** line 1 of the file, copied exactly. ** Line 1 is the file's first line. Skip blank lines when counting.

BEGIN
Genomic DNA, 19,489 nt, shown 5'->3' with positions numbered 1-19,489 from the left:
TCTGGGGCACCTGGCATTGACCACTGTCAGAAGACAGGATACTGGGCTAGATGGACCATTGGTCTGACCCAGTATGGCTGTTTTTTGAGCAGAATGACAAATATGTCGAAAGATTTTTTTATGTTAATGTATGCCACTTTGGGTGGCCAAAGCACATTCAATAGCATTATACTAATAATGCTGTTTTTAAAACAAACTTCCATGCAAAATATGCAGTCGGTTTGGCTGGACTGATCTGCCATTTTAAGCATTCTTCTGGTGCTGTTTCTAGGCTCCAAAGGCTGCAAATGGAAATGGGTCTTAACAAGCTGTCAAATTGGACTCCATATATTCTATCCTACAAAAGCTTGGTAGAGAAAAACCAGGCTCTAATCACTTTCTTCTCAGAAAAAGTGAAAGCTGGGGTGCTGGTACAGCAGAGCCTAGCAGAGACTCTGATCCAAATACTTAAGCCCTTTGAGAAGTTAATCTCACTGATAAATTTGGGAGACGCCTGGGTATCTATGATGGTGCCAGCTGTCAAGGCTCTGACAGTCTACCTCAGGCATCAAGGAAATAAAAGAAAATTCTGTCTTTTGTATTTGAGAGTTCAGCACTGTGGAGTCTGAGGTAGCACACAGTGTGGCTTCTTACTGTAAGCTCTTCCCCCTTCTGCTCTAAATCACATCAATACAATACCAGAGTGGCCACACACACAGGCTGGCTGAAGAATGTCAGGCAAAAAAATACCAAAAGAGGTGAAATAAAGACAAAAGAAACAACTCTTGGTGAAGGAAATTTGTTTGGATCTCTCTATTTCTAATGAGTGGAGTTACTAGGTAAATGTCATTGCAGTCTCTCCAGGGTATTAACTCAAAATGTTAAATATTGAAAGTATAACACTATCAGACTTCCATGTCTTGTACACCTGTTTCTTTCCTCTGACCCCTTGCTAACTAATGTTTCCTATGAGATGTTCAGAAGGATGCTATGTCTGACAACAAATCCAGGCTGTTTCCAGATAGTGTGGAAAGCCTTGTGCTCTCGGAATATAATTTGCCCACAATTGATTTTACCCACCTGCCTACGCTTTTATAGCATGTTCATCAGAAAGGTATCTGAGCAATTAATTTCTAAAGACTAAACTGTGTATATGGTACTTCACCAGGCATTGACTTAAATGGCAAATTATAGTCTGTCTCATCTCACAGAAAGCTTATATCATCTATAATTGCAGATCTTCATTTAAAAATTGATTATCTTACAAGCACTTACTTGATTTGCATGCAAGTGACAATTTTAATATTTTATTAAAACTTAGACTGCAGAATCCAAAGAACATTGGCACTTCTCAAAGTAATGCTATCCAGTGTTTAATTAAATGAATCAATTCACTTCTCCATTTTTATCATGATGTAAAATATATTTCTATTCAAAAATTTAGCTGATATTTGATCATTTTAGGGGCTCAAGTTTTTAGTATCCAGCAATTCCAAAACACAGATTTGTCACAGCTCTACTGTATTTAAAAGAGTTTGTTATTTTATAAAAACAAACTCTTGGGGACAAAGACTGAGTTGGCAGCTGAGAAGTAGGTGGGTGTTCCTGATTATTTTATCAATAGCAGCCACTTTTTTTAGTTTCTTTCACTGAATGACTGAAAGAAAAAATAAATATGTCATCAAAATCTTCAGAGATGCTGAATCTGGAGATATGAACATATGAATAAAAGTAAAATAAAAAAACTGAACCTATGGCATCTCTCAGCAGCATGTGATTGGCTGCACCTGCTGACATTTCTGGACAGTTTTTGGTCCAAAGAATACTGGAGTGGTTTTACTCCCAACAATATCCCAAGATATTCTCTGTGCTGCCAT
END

Genomic DNA, 19,489 nt, shown 5'->3' with positions numbered 1-19,489 from the left: